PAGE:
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Amazon FBA: Selling Used books

by Mark Misiak

December 29th, 2015. A couple things happened that day in my life, the most important one being my decision to stop applying to post-graduate school jobs. Half a year earlier I

Yup, that’s the one!

returned home from France where I spent over 3 years getting my Business School degree, consequently working in Investment Banking in Paris. After blowing over $1,000 on a job interview trip to London, I still had a final round for a Management position with none other than Amazon, and a 3-hour written test waiting for me in Poland (where I’m from) for the United Nations Young Professional Program. I ended up cancelling both and now sell used books for a living (for now). Nothing out of the ordinary, unless you ask my Mother. You know that face someone makes when they have a terrible flashback and they freeze up – that’s what happens when someone asks her what she thinks of my decision.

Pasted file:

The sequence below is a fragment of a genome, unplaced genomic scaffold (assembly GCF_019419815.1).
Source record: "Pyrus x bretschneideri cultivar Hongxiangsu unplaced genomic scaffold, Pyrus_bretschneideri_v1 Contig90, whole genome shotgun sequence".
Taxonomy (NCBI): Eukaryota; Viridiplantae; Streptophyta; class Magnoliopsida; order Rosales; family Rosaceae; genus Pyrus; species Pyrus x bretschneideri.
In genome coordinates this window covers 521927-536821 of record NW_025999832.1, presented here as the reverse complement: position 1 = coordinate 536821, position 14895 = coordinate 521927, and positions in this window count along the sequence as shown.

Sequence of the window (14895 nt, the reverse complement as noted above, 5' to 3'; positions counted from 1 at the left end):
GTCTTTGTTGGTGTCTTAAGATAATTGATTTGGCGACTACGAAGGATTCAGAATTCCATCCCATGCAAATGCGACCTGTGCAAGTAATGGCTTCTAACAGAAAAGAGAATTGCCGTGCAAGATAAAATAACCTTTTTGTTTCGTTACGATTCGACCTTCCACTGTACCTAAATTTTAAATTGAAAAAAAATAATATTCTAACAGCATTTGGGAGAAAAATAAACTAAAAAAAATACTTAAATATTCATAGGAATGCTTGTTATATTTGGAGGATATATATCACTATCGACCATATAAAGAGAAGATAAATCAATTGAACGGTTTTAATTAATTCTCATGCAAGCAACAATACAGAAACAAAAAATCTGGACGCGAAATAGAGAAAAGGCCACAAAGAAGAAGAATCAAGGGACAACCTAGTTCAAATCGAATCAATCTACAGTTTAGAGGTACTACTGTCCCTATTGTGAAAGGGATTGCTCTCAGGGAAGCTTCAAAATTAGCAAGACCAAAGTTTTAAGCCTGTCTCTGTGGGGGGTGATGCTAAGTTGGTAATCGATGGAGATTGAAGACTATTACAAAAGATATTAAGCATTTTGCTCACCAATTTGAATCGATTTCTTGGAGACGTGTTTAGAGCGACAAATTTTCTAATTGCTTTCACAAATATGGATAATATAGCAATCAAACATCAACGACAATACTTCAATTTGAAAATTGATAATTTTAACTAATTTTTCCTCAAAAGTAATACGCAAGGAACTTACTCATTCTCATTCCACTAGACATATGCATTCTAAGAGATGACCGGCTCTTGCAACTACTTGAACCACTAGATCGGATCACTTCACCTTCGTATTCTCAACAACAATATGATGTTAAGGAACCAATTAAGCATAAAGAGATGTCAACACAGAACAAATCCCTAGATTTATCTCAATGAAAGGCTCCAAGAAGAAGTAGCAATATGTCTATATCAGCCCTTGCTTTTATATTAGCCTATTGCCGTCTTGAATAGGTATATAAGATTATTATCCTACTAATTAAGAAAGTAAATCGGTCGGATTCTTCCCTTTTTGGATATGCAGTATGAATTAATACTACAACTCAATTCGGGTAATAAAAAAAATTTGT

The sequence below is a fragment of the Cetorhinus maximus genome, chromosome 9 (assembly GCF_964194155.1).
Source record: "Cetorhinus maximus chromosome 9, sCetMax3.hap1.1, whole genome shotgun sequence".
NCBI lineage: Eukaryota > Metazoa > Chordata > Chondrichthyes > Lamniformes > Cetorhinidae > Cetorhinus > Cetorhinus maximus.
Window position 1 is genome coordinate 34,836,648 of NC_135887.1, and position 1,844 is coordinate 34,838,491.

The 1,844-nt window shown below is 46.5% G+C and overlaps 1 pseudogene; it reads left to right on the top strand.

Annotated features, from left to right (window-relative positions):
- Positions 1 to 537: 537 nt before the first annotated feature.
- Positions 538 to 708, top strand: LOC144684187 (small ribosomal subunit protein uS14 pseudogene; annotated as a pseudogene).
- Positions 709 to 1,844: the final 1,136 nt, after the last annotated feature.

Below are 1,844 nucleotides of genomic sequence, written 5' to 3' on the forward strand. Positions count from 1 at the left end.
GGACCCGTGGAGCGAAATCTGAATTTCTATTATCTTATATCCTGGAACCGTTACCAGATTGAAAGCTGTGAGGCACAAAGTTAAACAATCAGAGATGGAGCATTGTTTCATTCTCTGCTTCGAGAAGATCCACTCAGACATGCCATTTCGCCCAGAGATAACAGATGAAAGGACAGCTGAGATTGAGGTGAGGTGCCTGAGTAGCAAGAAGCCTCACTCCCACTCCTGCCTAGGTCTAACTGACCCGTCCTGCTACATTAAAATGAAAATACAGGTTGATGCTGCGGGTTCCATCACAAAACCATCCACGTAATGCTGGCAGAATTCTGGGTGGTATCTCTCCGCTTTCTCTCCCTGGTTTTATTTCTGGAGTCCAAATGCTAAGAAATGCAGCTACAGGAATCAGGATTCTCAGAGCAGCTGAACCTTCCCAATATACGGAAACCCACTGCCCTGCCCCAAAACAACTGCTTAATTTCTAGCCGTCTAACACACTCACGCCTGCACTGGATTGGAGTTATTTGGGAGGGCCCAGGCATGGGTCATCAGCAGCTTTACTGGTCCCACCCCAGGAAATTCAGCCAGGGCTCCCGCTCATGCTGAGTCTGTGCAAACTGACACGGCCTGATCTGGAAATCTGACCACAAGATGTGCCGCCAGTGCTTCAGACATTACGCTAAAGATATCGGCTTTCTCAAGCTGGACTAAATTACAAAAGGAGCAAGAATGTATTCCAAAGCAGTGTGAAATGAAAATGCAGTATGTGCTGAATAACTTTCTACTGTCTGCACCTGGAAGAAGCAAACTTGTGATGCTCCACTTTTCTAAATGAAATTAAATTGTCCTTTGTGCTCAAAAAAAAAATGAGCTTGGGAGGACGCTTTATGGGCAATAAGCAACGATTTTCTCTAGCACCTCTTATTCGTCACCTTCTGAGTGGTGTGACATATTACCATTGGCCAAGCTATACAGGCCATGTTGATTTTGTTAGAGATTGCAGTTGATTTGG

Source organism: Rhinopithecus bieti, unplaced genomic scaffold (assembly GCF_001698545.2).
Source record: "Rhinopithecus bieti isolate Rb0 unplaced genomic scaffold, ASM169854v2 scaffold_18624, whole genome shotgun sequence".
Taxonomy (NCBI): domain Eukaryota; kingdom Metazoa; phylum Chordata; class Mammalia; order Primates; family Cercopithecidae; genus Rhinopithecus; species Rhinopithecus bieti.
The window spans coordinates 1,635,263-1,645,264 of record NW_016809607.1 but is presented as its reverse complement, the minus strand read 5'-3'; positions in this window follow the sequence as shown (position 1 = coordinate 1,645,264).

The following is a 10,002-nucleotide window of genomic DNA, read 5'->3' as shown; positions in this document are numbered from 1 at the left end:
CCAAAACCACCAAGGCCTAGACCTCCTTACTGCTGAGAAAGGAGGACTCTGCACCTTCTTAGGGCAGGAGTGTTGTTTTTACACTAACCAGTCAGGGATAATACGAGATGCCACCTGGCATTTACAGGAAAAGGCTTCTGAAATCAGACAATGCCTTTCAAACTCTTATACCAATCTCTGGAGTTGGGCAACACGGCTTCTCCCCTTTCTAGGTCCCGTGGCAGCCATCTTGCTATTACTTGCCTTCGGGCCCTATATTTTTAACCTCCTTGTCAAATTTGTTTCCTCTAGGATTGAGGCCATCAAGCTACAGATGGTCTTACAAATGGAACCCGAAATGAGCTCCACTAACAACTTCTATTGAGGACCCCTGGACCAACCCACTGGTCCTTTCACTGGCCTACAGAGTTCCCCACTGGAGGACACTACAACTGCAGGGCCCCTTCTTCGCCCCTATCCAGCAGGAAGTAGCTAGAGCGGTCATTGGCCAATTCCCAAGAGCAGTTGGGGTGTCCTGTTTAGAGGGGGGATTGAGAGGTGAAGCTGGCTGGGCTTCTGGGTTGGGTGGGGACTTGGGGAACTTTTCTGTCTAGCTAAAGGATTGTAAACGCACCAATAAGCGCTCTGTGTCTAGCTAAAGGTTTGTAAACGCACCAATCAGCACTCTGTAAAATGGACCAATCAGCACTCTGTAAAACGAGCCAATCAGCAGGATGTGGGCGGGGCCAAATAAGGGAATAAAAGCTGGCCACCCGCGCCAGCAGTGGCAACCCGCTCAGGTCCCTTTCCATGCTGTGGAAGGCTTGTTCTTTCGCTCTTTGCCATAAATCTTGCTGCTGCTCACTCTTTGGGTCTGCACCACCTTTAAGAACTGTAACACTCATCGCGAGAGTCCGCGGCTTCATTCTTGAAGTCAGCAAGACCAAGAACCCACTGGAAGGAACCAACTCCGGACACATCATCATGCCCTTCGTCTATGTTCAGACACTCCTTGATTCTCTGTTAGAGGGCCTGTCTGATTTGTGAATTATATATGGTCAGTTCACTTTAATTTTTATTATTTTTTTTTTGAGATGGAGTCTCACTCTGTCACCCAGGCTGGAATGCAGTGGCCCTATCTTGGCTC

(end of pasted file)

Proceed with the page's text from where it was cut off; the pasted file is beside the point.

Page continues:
If you’re a Canada-based FBA bookseller, outside of cursing out Value Village every time you step into one, you’ve probably started out slow, sending in a couple dozen books, probably to the Canadian marketplace. Just to get your feet wet. Maybe you’ve been laid off and you’ve been hearing how everyone and their 2-legged rescue dog is becoming rich overnight by doing that “Amazon FBA thing”. Or maybe you saw an ad for the inventory of a closed bookstore and thought to yourself: you know what would make the most sense right now in your life? Getting a rental cube van, driving down to the next town, and “decorating” your house with 45,000 books. Personally, I like to keep things exciting and that’s how I got started. I won’t get into details, but needless to say I learned more since that day than in all of my post-secondary years of education.